The weight epidemic in America is undeniable, and the numbers speak for themselves. According to the Centers for Disease Control and Prevention (CDC), 34 percent of Americans are currently obese, and another 34 percent of Americans are overweight. That leaves only 32 percent of Americans are at a healthy weight.
If you think that sounds dire, there’s more bad news in store. A new study by researchers at Harvard University predicts that the obesity rate is going to climb to at least 42 percent.
The study, ” Infectious Disease Modeling of Social Contagion in Networks”, was published in the November 2010 publication of PLoS Computational Biology.
The study looked at the two aspects of obesity ‘spread’, or factors that increase the rate of obesity. One factor is the social aspect of obesity, or how obesity spreads just by having social connections with an obese person. The other factor is the non-social aspect, such as easy access to unhealthy foods.
“We find that while non-social transmission of obesity remains the most important component in its spread, social transmission of obesity has grown much faster in the last four decades,” Rand, a research scientist in the Program for Evolutionary Dynamics, fellow in Harvard’s Department of Psychology and Berkman Center for Internet & Society said, according to Science Daily.
The study revealed that Americans that are not obese have a two percent chance of becoming obese in any year. As far as the social spread of obesity, the study showed that for each obese social contact the person has, their chance of obesity rises another 0.4 percent.
An obese individual has only a four percent chance of losing weight to take them out of the ‘obese’ range, a constant statistic for almost 30 years.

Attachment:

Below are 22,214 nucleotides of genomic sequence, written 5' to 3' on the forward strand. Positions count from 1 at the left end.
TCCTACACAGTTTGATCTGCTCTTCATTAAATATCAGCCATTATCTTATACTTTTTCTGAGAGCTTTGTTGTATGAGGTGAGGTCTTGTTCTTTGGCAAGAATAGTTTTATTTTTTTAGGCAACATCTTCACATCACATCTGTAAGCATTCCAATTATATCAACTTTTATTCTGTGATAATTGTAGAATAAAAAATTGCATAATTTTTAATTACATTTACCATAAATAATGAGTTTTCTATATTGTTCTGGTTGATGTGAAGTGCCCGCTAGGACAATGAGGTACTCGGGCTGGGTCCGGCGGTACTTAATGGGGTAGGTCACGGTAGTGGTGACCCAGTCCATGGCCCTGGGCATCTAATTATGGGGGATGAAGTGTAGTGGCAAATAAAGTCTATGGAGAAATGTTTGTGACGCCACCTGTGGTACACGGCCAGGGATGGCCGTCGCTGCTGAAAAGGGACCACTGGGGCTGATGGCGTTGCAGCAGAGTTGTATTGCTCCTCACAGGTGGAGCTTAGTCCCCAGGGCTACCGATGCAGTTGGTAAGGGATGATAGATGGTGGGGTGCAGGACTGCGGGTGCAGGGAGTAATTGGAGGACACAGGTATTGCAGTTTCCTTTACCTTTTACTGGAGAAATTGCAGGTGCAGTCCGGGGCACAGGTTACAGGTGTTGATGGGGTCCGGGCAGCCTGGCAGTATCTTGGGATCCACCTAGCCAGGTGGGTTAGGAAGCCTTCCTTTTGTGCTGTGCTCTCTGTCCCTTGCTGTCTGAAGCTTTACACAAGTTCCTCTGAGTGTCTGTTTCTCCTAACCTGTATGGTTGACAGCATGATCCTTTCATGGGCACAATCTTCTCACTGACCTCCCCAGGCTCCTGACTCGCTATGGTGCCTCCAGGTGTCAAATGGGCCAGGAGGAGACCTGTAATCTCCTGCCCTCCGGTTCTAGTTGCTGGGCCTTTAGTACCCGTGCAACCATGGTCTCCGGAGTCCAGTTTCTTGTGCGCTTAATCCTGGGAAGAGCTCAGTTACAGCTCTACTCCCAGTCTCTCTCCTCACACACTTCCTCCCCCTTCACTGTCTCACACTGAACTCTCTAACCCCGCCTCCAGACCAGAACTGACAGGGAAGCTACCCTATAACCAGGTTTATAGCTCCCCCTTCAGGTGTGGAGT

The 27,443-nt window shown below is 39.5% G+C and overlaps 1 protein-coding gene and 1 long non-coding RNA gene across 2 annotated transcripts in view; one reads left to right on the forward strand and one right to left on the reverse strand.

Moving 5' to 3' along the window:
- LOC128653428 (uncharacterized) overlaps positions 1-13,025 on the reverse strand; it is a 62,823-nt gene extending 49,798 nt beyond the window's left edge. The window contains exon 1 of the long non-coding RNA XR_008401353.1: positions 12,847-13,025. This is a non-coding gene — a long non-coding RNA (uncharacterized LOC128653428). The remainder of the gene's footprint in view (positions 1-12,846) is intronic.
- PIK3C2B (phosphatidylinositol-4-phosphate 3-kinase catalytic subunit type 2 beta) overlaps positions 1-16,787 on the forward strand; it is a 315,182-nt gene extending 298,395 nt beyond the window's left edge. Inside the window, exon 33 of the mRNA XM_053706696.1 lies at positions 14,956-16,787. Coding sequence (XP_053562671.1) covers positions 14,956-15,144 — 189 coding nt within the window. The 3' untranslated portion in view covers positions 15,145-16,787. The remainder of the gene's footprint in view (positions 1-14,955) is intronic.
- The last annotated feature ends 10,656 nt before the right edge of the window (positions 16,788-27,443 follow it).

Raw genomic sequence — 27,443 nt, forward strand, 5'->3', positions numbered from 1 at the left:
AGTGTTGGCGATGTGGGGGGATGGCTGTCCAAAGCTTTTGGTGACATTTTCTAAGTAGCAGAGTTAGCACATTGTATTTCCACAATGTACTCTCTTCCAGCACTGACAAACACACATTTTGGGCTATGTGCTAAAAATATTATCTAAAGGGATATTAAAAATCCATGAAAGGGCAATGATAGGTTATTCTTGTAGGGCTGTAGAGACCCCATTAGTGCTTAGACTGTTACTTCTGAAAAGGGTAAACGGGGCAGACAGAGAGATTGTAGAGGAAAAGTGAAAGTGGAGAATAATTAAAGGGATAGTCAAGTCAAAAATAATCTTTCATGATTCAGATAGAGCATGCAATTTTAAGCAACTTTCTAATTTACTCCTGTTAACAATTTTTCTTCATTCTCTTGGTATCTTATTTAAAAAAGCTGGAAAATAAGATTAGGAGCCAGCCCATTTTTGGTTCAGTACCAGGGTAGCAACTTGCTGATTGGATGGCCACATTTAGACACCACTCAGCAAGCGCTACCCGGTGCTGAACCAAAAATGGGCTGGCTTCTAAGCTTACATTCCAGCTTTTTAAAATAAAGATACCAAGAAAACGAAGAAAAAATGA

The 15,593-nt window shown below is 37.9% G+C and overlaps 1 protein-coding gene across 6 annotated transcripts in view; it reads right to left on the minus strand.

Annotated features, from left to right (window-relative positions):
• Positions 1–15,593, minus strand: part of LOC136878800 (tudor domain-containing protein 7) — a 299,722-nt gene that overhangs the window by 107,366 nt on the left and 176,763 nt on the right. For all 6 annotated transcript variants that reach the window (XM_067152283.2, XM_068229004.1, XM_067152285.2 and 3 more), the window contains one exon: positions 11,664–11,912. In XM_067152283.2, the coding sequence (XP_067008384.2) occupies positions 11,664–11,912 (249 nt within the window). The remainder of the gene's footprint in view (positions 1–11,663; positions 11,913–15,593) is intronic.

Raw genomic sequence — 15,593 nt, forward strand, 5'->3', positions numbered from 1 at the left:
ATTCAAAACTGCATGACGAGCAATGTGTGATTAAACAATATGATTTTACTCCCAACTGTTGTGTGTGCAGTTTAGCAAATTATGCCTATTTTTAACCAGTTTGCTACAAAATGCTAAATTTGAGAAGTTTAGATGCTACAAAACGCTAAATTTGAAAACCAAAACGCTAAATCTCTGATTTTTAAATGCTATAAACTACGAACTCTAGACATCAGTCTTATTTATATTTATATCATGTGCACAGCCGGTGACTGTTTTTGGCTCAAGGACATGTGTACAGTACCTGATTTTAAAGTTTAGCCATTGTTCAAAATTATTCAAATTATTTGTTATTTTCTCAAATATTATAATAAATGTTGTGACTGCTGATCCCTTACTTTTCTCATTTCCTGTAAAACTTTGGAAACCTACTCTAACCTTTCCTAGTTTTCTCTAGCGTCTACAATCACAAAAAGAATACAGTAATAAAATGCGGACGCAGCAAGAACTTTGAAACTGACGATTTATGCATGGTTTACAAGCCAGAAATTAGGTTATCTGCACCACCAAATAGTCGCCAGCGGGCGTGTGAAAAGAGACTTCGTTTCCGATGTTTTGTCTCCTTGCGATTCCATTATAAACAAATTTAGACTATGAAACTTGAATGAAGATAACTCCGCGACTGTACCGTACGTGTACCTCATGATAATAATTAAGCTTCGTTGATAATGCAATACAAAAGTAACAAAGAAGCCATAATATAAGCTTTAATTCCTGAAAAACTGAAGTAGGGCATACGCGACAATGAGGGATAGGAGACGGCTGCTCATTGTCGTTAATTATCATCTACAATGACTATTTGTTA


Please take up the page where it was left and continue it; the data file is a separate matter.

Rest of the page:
Science Daily reports, “”These results suggest that social norms are changing the propensity for becoming obese by non-social mechanisms, and also magnifying the effect that obese individuals have on their non-obese contacts,” the scientists write in PLoS Computational Biology.”
The study also was a ‘best case scenario’ – meaning the obesity rate may very well go beyond the 42 percent mark the study indicated. However, the researchers point out that we may not see the peak of the obesity epidemic for another 40 years, indicating a slow incline rather than a sudden jump in cases.
The conclusion the team came up with, reported on Science Daily: “Our analysis suggests that while people have gotten better at gaining weight since 1971, they haven’t gotten any better at losing weight,” says lead author Alison L. Hill, a graduate student in Harvard’s Program for Evolutionary Dynamics, Biophysics Program, and at the Harvard-MIT Division of Health Sciences and Technology.
Science Daily: Obesity Rate Will Reach at Least 42 Percent, Say Models of Social Contagion
PLoS Computational Biology: Infectious Disease Modeling of Social Contagion in Networks